101. Industry and War in the Champagne Country
  102. Bedouin Chiefs of Egypt
  103. Japanese Artillery
  104. Destroyer Escapes a Torpedo by Quick Maneuvering
  105. "Every Man for Himself"
  106. German Artillery on the March
  107. German Battery of 21-Centimeter Mortars
  108. French Heavy Mortar Guns Going into Action
  109. Bayonet Charge in the Outskirts of Antwerp
  110. War's Victims at the Edge of the Forest Near Soissons
  111. Cross-Marked Graves of Soldiers
  112. Before the Invading Army
  113. Sydney, Australian Battleship
  114. Karlsruhe, German Cruiser
  115. Bulwark, British Battleship
  116. Konigsberg, German Cruiser
  117. Emden, German Cruiser
  118. Taking Observations from a Submarine
  119. Emden Aground
  120. Wreck of the Kaiser Wilhelm der Grosse
  121. Rear Admiral Cradock
  122. Rescuing Sailors after the Battle
  123. Rear Admiral von Spee
  124. Sinking of the German Cruiser Blücher
  125. Famous German Submarine U-9
  126. Scharnhorst. German Cruiser
  127. Guns of a French Battleship
  128. Gneisenau, German Cruiser
  129. Taking the Sky Pilot Aboard
  130. Germans Refortifying Antwerp
  131. Wreckage of a Fort at Brussels
  132. Gun Destroyed at Bismarck Fort
  133. Bombardment of Tsing-Tau
  134. German Watch on the Yser
  135. Twilight in the Low Countries
  136. Nave and Choir of Cathedral at Rheims before Bombardment
  137. Rheims Cathedral before the War Began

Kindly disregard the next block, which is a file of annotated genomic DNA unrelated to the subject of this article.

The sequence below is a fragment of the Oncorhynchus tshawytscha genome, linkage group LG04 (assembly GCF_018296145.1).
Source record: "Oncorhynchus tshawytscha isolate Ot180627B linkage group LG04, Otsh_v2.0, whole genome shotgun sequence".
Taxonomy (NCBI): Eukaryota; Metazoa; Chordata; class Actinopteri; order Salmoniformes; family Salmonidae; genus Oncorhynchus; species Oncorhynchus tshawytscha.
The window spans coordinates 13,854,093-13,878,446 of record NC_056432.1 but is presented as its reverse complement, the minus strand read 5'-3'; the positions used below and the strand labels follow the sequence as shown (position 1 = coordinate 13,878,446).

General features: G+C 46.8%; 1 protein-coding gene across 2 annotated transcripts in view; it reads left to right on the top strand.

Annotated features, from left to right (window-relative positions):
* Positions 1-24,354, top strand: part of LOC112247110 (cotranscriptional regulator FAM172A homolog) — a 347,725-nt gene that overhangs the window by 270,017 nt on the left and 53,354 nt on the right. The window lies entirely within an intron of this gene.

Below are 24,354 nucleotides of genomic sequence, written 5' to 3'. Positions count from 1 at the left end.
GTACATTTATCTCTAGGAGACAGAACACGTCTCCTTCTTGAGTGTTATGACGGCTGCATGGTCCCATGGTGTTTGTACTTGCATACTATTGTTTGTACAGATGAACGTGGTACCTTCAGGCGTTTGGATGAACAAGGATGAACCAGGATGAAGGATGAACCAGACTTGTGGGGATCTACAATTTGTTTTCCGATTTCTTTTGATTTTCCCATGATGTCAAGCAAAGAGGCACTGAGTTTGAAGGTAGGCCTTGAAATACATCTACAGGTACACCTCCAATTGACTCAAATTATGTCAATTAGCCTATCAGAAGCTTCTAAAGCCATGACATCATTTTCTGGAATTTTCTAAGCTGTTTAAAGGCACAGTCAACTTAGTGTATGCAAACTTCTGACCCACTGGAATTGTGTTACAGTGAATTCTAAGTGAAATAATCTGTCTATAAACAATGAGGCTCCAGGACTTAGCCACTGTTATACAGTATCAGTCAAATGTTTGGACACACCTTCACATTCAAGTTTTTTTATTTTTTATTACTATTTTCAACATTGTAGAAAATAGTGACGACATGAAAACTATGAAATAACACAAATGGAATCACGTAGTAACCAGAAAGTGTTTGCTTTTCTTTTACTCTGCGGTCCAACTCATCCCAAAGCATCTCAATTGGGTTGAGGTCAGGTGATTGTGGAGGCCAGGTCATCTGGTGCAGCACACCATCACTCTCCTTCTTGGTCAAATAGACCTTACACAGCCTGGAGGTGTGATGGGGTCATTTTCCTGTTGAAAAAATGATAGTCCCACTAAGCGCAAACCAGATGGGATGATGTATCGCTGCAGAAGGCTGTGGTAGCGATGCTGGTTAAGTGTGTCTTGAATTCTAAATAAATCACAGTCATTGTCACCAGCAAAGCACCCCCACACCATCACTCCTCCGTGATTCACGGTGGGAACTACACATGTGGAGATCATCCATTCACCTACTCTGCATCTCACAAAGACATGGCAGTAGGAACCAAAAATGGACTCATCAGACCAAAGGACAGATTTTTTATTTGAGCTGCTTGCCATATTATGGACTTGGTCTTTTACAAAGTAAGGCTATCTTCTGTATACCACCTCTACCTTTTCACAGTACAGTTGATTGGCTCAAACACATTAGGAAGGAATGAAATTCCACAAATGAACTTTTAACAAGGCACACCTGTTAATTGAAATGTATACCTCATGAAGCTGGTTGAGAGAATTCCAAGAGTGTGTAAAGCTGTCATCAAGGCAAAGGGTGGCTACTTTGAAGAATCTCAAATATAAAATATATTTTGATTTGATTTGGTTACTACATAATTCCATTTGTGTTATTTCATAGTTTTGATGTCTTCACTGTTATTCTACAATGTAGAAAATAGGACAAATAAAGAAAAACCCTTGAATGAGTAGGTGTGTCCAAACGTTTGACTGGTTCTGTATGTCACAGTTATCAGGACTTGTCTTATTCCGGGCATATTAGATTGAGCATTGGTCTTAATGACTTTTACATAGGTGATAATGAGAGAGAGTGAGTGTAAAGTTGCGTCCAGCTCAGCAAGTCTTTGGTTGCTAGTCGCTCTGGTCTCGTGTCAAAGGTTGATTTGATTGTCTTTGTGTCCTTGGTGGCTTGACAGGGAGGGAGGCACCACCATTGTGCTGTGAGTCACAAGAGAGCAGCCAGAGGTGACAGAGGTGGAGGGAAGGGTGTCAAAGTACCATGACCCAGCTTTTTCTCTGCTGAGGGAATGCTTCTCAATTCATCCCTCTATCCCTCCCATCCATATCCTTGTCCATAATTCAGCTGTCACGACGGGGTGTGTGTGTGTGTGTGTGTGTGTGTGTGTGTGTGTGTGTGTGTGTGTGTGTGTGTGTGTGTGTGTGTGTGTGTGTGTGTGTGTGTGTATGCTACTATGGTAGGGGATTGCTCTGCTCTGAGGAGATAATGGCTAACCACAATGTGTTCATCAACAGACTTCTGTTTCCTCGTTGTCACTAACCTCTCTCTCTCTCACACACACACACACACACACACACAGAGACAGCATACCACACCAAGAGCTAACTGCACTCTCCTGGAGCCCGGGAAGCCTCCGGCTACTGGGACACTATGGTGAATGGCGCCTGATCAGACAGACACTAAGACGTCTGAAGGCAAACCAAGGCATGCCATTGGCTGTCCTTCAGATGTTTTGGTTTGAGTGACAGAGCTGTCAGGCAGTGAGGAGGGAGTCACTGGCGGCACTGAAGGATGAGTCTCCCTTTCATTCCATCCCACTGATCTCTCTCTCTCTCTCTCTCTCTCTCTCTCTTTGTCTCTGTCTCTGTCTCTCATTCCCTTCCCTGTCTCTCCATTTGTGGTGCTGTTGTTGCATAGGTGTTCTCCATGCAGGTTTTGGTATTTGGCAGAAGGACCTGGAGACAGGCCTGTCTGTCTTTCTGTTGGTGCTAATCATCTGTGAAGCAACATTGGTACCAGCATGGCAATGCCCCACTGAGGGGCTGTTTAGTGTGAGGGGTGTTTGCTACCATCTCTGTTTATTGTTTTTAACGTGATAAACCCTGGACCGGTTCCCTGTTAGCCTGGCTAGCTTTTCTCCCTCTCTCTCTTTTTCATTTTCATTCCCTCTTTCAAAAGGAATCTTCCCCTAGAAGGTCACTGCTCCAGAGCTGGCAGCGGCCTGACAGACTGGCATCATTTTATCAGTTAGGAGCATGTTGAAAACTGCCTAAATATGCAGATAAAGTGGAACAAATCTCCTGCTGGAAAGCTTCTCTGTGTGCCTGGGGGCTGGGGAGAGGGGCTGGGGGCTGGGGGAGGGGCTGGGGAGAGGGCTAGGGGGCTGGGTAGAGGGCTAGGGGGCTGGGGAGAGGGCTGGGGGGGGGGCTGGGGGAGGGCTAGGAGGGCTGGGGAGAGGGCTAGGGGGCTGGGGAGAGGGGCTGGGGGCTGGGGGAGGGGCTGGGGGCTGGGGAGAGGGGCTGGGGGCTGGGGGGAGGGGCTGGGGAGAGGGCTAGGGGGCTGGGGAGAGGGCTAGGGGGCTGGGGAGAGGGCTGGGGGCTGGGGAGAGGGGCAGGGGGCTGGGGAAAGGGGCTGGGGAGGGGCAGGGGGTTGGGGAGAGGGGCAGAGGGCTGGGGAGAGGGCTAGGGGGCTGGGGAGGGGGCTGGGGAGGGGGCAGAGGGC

138. Great Arches at Notre Dame
  139. Ruined Church at Dixmude
  140. Explosion of a Mined Trench
  141. Hillside Trench in Galicia
  142. German Battery in the Snows of Poland
  143. Winter in Flanders
  144. After a Snowstorm in France
  145. Observation Shelter Near Memel
  146. British Hydroplane Alighting on the Water
  147. German Submarine. U-14
  148. Loading Torpedoes into a French Submarine
  149. Australian Submarine
  150. Submarine's Operating Mechanism
  151. Submarine Torpedo Tubes
  152. Periscope of Submerged Submarine
  153. Aboard a French Submarine
  154. Interior of a Submarine
  155. Machine-Gun Crew
  156. Moving a German Gun
  157. Observation Post
  158. French Infantry in a Bayonet Charge
  159. Moving a French Gun
  160. Austrian Field Artillery in Russia
  161. Telescoping Searchlight
  162. Fleeing the Russian Invasion
  163. Refugees in Sorbin
  164. Story of Reprisals
  165. Peasant's Shelter in East Prussia
  166. Barricade Among Ruins
  167. Serbian Prisoners of War
  168. Searching the Ashes
  169. Difficult Home-coming
  170. German Army Balloon Leaving its Hangar
  171. Aeroplane Machine Gun
  172. Aeroplane Ready for Flight
  173. Rescuing an Aeroplane from the Sea
  174. Balloon Ascension
  175. Raising a Balloon from an Italian Warship
  176. New French Dirigible
  177. Observation Balloon
  178. French and English Fleet Near the Dardanelles
  179. In-trenching Through Cellar Walls